Originally posted on The Unpleasant Lair Of Spank The Monkey 08/10/2005.
Russ Meyer has not made any more films since 2005, because he is dead.
It's always the way, isn't it? You wait years for a Russ Meyer film on DVD, and then eighteen of them come at once. Although I suspect that wasn't always the plan. Originally, when Arrow Films announced their intention to release DVDs by the world's best-known softcore pornographer, there were only four on the slate: Faster, Pussycat! Kill! Kill! and the Vixen trilogy. But that was in Autumn 2004, and the plans to release those four were quickly scrapped when the director popped his clogs that September. I assumed they'd postponed the release for a cosmetic update to the packaging, perhaps a new cover featuring Meyer wearing angel wings and sitting in a paddling pool full of tits. Instead, they used the time to get hold of the rights to almost every feature he ever made: eighteen films, spread over 12 DVDs, and released at various points throughout 2005.
When the set consisted of four films, the plan to review the whole collection seemed reasonable: less so now there's a dozen and a half of them. A random approach seemed like the best one, so one Sunday in September 2005 - a year to the day after the director's demise - The Belated Birthday Girl and I threw the whole set into a gigantic bra and started plucking them out of it one by one. By the happiest of coincidences, the first one to emerge was Meyer's debut feature, The Immoral Mr Teas, which gives me the opportunity to provide some background information. Russ Meyer - director, writer, producer, cinematographer and editor of a canon of dirty movies that you don't have to be ashamed of liking - learned his trade from two sources. As an army cameraman during World War II, he learned how to shoot films quickly on the hoof, and how any footage you grab that way can be transformed in the cutting room. And as a centrefold photographer for Playboy in the fifties, he fed the fixation for large-breasted women that's made him famous the world over.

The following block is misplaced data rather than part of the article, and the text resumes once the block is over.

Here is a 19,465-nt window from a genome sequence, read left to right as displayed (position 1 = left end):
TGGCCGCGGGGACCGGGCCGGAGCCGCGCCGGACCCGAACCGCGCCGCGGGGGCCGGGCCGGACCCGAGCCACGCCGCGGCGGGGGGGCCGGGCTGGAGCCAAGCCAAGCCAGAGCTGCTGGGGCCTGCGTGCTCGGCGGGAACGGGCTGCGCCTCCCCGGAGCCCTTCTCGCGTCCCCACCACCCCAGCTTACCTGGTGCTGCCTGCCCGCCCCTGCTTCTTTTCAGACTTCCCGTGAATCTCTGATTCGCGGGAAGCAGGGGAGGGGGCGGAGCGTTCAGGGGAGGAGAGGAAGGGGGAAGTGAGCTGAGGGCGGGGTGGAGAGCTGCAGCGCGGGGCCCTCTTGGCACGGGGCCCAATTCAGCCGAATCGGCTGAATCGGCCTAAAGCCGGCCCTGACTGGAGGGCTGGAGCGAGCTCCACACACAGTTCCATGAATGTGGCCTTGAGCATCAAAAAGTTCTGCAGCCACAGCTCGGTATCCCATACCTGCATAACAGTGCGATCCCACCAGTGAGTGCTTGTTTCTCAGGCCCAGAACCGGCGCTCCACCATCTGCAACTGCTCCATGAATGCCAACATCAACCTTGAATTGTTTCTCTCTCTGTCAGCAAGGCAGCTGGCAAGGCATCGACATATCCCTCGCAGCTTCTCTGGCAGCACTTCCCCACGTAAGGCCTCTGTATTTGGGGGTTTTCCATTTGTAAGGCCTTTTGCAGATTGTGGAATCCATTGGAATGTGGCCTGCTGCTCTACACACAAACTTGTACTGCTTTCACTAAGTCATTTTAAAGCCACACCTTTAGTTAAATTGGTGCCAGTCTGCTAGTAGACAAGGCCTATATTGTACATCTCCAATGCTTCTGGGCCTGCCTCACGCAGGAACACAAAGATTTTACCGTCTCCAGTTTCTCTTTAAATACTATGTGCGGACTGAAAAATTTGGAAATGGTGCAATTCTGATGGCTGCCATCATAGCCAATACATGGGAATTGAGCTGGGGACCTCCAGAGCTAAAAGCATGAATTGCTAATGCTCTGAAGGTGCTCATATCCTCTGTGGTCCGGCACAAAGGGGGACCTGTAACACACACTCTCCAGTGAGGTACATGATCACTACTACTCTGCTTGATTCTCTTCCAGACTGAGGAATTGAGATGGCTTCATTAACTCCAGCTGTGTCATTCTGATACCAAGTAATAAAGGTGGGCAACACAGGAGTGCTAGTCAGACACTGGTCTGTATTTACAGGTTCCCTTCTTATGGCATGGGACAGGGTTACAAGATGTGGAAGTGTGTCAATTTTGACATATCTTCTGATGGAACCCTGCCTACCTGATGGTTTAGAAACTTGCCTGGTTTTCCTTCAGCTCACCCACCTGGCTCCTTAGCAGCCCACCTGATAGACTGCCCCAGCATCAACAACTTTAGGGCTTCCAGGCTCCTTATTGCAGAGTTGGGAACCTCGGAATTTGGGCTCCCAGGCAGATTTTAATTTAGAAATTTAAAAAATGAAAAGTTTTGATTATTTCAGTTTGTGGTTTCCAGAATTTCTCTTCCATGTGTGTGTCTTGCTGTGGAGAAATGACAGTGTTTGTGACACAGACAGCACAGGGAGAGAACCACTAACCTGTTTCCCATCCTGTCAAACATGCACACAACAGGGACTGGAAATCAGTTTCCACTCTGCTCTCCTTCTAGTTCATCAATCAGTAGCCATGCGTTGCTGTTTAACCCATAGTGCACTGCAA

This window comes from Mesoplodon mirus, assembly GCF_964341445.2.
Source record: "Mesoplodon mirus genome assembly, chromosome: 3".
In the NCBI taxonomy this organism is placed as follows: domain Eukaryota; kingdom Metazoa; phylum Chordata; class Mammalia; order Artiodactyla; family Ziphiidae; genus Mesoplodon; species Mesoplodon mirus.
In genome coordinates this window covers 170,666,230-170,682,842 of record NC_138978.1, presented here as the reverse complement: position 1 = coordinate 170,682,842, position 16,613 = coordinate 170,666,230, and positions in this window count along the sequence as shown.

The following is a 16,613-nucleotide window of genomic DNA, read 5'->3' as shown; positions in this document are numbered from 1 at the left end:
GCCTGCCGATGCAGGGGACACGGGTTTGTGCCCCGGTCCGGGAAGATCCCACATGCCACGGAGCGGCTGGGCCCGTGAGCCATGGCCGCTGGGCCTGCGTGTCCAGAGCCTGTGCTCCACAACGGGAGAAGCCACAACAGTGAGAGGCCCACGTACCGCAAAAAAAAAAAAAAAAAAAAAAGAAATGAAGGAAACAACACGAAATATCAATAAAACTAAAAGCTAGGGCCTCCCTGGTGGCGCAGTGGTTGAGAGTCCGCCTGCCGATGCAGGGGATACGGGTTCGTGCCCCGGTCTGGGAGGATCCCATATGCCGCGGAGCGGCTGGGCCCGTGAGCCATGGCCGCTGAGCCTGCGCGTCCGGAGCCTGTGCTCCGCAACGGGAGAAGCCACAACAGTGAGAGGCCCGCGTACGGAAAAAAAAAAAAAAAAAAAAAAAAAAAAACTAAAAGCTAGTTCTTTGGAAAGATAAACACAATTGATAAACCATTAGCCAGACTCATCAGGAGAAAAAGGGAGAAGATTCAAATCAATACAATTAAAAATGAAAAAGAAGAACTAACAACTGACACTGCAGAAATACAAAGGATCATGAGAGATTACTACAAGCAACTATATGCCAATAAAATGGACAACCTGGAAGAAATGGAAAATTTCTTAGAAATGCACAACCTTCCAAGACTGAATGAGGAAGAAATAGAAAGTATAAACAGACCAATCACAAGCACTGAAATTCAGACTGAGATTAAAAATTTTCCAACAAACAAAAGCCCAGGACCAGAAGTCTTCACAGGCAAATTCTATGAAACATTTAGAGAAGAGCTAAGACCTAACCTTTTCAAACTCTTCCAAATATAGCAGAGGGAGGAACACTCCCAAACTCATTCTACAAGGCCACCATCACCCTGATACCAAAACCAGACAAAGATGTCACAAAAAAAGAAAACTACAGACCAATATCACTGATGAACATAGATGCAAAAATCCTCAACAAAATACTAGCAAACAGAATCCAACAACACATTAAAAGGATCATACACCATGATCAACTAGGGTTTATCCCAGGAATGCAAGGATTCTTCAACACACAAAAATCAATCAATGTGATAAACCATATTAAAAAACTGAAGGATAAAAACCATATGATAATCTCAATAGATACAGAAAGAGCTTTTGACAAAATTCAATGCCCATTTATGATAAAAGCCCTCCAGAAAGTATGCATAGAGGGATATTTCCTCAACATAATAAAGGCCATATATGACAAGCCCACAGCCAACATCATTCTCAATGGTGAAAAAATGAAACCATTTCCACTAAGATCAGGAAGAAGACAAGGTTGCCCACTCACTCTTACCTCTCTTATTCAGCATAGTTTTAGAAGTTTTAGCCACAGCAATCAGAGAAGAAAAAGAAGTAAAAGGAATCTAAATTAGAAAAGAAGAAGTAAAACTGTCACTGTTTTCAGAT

It's hard to imagine, looking at it now, how revolutionary The Immoral Mr Teas was when it was released in 1959. Context is all, of course: back then, there was a market for nudity in films, but it was primarily satisfied by endless documentaries about life in nudist colonies. Meyer's film had a plot, and characters, albeit paper-thin ones. Shot without dialogue, but with an achingly arch narrator blabbing throughout - a feature Meyer would refine brilliantly in later years - it's the story of Mr Teas (Bill Teas), a dental supplies delivery man, who discovers he has the ability to imagine what women look like with nothing on. And that's it. Remove the nipples (none of which appear in the first half of the film) and it's not much more than an extended Benny Hill sketch. But with those nipples it ran for two years at one American cinema, while freaking out the British Board of Film Censors so much they banned it till 1987.
It'd be a wild overexaggeration to say that Meyer's style was fully defined in his first movie, but certain key elements are already there, and not just in the female nudity. His approach to editing is aggressively narrative in nature - rather than just show you a long shot of Teas travelling to work, you get a sequence of rapid cuts showing individual details like his feet walking, a closeup of the bus stop, the bus pulling up, and so on. This applies to establishing sequences too - when Meyer wants to show you where you are, he'll do it in a series of quick detailed closeups in an almost Japanese style. And at any point, if it looks like a shot will drag on for more than a few seconds, he'll cut away to something else like an ADD-afflicted child thinking 'hey, what's this over here?' When Roger Ebert says that you can identify a Russ Meyer film just by looking at five seconds of it, he's talking about the cutting, not just about the bare boobies.